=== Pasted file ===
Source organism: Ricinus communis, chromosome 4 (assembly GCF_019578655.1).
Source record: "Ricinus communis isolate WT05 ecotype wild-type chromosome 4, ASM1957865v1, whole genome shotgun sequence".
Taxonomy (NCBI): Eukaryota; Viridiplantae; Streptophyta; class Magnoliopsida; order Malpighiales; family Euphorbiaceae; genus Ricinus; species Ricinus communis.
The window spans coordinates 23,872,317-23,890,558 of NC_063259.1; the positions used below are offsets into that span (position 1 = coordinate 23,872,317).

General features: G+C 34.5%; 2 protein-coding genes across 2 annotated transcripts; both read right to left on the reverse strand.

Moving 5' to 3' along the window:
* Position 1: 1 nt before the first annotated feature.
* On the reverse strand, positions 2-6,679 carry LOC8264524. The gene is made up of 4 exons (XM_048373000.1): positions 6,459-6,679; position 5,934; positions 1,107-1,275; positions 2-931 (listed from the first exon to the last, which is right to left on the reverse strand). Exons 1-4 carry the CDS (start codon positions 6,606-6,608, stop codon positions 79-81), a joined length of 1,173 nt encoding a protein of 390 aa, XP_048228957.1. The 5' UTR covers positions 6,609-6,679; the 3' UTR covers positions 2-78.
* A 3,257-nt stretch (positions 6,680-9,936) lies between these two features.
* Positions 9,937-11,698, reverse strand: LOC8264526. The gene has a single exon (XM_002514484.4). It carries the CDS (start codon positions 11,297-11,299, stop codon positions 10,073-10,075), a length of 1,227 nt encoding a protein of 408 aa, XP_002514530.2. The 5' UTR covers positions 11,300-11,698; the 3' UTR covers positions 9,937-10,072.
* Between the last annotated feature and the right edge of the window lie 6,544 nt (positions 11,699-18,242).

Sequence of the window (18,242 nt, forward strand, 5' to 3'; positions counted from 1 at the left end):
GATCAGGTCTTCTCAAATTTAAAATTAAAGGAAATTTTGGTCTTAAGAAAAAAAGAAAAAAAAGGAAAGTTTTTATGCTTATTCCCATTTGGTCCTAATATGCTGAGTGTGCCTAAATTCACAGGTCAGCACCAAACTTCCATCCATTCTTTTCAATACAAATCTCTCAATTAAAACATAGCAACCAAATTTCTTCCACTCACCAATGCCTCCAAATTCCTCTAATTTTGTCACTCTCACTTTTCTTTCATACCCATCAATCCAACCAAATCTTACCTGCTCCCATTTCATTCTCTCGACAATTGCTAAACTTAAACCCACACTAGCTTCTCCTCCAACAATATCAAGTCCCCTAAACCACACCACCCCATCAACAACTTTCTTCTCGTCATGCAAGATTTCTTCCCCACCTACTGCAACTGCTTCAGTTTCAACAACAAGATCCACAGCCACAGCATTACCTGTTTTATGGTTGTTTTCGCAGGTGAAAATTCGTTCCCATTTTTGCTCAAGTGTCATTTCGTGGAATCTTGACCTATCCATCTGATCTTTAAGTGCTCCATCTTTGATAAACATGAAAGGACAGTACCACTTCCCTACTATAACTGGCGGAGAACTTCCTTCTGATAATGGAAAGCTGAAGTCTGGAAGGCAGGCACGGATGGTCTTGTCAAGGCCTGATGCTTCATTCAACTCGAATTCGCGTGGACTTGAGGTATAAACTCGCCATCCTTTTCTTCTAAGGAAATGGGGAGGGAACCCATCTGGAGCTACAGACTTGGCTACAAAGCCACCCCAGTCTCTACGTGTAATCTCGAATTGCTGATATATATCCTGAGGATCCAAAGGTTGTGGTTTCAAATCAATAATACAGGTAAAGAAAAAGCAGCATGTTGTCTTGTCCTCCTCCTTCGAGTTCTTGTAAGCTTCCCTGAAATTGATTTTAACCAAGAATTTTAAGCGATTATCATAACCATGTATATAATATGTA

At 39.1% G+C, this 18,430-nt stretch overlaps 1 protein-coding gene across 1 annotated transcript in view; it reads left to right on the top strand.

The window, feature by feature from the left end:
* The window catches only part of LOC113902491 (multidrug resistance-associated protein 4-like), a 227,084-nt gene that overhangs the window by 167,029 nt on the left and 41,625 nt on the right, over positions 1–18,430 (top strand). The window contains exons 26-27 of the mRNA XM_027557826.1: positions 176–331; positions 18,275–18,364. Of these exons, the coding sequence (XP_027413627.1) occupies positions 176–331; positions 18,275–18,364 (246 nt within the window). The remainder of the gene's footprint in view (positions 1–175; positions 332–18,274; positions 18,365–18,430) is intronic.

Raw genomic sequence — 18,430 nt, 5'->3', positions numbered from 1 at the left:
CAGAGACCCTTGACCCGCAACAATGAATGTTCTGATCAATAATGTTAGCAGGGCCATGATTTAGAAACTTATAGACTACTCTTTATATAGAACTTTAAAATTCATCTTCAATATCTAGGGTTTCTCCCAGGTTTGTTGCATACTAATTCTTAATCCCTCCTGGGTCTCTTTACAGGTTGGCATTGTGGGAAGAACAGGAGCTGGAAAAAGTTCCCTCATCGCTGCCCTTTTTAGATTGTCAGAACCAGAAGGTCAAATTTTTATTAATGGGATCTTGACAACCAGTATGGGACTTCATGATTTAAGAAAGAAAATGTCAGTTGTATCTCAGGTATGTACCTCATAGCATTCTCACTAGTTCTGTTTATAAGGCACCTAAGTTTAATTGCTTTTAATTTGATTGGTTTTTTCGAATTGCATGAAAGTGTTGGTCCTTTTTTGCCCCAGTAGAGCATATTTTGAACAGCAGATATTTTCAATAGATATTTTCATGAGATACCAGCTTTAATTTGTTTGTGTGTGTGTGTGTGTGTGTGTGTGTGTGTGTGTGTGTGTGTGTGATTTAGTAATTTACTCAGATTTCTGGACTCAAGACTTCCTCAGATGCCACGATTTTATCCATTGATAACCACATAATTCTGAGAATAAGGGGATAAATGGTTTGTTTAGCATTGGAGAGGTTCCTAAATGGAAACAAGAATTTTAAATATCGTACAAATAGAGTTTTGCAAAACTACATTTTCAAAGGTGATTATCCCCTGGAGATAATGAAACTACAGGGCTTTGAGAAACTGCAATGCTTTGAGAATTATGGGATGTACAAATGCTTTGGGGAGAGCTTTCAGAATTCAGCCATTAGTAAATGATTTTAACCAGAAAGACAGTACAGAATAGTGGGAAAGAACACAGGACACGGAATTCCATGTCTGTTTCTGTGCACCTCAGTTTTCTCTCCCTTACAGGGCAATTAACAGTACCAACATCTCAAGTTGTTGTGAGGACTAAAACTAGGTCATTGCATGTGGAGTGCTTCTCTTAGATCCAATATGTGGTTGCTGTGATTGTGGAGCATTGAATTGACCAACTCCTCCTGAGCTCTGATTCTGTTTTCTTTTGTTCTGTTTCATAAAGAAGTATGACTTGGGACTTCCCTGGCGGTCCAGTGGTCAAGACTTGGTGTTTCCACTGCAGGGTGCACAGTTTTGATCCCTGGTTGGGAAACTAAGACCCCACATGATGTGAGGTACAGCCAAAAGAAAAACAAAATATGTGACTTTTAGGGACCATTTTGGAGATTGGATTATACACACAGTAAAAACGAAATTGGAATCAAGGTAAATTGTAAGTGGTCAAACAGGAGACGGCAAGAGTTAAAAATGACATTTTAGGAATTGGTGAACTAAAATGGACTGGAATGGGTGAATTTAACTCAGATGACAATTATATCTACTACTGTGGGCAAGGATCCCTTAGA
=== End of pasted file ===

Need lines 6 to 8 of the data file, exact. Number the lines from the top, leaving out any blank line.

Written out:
Moving 5' to 3' along the window:
* Position 1: 1 nt before the first annotated feature.
* On the reverse strand, positions 2-6,679 carry LOC8264524. The gene is made up of 4 exons (XM_048373000.1): positions 6,459-6,679; position 5,934; positions 1,107-1,275; positions 2-931 (listed from the first exon to the last, which is right to left on the reverse strand). Exons 1-4 carry the CDS (start codon positions 6,606-6,608, stop codon positions 79-81), a joined length of 1,173 nt encoding a protein of 390 aa, XP_048228957.1. The 5' UTR covers positions 6,609-6,679; the 3' UTR covers positions 2-78.